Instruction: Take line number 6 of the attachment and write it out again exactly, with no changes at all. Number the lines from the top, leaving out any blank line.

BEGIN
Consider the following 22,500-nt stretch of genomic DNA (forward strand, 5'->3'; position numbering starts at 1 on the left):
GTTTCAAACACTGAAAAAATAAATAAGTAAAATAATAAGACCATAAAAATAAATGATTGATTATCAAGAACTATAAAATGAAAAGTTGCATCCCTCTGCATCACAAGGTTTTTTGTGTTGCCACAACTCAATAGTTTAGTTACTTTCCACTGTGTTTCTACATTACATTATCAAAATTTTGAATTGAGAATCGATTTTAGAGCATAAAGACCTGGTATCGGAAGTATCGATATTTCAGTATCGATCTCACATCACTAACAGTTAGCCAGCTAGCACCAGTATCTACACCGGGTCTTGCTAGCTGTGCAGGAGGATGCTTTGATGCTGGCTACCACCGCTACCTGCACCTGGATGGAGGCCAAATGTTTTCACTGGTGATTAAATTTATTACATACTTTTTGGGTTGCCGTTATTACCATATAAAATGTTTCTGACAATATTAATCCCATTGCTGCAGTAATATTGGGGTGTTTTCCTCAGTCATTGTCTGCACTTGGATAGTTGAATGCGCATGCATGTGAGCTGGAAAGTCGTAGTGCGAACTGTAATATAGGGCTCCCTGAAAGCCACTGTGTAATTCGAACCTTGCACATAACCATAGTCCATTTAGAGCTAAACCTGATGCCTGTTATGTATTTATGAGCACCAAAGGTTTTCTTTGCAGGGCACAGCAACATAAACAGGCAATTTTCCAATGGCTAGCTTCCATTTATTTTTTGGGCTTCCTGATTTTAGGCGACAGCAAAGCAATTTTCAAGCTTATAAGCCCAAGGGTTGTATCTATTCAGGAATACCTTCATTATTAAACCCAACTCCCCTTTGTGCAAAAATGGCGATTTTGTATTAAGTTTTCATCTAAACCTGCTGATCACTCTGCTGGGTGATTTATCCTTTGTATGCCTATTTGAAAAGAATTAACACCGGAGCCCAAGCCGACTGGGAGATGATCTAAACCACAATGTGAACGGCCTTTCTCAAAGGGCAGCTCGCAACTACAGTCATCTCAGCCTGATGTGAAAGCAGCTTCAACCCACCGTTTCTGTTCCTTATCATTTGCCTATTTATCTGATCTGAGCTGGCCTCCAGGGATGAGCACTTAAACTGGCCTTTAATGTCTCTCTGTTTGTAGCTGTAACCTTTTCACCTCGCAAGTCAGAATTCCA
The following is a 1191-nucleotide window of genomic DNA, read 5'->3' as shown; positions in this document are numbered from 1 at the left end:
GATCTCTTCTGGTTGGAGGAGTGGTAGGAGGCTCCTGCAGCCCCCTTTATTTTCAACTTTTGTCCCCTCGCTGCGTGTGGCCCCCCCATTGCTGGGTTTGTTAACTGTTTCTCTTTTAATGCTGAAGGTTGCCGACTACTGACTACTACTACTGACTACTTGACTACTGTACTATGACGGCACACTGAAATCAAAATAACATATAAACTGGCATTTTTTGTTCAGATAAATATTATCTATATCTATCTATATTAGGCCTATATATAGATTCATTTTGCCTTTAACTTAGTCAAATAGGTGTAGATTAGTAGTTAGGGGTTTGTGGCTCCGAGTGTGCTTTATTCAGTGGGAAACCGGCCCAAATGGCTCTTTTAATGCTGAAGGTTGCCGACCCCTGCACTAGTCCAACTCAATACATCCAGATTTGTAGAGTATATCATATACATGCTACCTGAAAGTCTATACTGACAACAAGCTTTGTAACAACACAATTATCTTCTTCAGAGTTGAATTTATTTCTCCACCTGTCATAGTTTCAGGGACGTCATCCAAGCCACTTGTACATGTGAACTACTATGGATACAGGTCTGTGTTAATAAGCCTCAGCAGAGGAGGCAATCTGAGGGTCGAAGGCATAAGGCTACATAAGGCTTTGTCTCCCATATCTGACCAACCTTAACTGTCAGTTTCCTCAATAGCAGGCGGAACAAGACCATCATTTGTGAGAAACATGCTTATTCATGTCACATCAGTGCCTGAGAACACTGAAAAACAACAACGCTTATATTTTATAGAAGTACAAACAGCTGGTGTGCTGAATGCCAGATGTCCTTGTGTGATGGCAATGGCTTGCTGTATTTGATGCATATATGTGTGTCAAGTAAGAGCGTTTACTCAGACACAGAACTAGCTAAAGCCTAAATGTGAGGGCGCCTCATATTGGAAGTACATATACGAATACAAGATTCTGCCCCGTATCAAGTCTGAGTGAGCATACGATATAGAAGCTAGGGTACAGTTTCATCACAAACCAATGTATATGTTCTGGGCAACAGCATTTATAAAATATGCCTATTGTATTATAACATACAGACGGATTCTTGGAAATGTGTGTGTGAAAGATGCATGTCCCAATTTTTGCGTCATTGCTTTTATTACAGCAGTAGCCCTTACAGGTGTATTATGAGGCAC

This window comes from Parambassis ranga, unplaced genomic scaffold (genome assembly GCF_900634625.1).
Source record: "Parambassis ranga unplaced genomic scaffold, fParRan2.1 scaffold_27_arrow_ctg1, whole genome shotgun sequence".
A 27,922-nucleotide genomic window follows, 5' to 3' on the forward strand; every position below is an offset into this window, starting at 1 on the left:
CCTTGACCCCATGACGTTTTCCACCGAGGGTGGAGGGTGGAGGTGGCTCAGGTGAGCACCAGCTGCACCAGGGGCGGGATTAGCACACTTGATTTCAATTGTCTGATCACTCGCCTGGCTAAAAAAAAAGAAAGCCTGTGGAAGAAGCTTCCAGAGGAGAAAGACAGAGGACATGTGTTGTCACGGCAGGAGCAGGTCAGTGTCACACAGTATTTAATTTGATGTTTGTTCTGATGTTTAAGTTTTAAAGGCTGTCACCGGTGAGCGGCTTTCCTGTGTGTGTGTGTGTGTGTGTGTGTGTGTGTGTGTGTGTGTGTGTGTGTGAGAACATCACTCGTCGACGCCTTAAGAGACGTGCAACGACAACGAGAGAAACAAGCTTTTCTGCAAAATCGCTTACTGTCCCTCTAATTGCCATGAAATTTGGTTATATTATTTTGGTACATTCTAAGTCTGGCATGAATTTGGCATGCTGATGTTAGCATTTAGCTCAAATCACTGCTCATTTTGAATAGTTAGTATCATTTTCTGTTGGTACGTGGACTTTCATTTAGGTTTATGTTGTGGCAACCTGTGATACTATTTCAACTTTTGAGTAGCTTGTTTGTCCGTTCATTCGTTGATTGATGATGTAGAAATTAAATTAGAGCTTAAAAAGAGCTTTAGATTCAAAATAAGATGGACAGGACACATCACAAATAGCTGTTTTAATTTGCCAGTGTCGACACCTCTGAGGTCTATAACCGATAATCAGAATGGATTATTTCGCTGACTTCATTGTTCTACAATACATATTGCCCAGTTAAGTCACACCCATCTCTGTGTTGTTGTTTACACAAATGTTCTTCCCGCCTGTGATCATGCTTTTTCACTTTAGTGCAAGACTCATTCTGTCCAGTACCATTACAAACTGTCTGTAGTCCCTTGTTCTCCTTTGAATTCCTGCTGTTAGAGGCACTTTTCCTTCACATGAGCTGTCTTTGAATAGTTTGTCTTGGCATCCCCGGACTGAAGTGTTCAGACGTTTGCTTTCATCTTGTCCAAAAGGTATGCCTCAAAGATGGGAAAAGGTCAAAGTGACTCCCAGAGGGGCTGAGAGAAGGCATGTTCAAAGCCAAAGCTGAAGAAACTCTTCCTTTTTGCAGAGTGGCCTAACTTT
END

Source record: "Parambassis ranga unplaced genomic scaffold, fParRan2.1 scaffold_27_arrow_ctg1, whole genome shotgun sequence".